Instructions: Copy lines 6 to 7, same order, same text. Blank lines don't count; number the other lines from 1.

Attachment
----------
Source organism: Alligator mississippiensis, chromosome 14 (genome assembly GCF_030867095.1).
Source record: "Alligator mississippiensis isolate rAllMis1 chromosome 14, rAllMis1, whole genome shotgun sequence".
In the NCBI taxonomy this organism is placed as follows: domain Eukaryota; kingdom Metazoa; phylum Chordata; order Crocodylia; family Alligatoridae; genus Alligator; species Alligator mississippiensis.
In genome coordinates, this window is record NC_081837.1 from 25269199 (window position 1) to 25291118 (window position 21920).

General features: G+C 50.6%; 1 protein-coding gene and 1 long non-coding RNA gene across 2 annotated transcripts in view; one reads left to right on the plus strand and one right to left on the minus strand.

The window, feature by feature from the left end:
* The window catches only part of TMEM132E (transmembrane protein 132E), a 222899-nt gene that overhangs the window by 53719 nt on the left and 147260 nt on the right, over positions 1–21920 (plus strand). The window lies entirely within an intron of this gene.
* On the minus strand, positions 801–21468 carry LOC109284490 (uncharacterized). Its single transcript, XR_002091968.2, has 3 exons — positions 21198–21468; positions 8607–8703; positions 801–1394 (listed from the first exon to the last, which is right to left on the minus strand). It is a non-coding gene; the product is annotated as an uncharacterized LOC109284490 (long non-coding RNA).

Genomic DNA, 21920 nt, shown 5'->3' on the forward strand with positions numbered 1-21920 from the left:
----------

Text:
The window, feature by feature from the left end:
* The window catches only part of TMEM132E (transmembrane protein 132E), a 222899-nt gene that overhangs the window by 53719 nt on the left and 147260 nt on the right, over positions 1–21920 (plus strand). The window lies entirely within an intron of this gene.